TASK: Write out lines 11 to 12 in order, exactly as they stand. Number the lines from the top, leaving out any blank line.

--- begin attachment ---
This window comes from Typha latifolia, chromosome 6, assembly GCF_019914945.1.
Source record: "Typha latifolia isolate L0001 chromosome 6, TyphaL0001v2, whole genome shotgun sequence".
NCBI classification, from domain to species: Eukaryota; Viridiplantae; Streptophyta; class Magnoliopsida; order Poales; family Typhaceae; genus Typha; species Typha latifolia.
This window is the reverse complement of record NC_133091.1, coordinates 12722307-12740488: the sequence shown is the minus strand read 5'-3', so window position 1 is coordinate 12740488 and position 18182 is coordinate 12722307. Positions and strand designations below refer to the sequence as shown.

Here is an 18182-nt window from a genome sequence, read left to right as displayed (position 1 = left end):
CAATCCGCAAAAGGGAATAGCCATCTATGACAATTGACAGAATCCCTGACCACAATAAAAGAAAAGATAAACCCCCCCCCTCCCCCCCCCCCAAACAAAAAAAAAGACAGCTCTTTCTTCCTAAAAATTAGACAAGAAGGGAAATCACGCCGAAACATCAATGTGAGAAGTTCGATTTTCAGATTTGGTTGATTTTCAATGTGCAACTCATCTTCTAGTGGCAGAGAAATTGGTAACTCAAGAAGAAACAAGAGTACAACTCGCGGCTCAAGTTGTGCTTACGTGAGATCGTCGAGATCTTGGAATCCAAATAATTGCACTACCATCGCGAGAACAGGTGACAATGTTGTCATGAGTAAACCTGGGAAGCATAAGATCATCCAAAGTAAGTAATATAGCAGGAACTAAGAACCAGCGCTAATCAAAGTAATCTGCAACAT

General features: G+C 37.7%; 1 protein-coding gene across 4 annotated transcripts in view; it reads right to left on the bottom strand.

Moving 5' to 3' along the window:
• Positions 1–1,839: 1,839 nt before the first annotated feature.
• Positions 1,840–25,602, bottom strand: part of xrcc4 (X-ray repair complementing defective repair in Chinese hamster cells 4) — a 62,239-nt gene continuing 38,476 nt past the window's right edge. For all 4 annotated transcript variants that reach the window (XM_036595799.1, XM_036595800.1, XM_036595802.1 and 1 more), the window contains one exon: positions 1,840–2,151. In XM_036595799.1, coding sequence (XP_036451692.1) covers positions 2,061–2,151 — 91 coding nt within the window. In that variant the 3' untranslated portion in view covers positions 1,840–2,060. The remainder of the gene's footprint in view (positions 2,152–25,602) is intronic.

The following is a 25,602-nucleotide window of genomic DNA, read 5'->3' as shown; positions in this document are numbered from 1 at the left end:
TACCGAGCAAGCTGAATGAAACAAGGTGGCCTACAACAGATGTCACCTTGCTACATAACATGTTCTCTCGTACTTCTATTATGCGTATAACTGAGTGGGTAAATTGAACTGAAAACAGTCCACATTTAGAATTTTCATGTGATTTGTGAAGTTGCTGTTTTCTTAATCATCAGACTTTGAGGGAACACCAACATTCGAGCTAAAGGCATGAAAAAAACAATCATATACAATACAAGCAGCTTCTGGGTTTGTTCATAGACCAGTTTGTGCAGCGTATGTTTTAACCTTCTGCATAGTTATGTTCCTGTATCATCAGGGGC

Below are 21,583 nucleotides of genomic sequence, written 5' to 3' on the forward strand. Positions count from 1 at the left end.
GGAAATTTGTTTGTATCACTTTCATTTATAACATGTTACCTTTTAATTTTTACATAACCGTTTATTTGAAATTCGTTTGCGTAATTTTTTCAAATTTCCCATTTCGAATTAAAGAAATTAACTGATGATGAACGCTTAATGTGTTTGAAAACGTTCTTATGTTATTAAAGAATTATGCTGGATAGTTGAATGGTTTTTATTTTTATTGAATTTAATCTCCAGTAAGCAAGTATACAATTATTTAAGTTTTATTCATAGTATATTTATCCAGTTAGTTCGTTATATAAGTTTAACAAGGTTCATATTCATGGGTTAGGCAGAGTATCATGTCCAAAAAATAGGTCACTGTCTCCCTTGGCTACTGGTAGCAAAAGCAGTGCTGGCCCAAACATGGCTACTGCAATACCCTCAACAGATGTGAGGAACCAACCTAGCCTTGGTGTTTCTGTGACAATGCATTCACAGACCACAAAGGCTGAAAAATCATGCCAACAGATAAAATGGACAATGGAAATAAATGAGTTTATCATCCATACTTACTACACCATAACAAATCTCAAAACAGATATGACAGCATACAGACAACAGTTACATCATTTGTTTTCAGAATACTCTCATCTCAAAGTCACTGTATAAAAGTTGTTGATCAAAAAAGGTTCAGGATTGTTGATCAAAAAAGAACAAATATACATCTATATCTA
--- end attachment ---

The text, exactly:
The following is a 25,602-nucleotide window of genomic DNA, read 5'->3' as shown; positions in this document are numbered from 1 at the left end:
TACCGAGCAAGCTGAATGAAACAAGGTGGCCTACAACAGATGTCACCTTGCTACATAACATGTTCTCTCGTACTTCTATTATGCGTATAACTGAGTGGGTAAATTGAACTGAAAACAGTCCACATTTAGAATTTTCATGTGATTTGTGAAGTTGCTGTTTTCTTAATCATCAGACTTTGAGGGAACACCAACATTCGAGCTAAAGGCATGAAAAAAACAATCATATACAATACAAGCAGCTTCTGGGTTTGTTCATAGACCAGTTTGTGCAGCGTATGTTTTAACCTTCTGCATAGTTATGTTCCTGTATCATCAGGGGC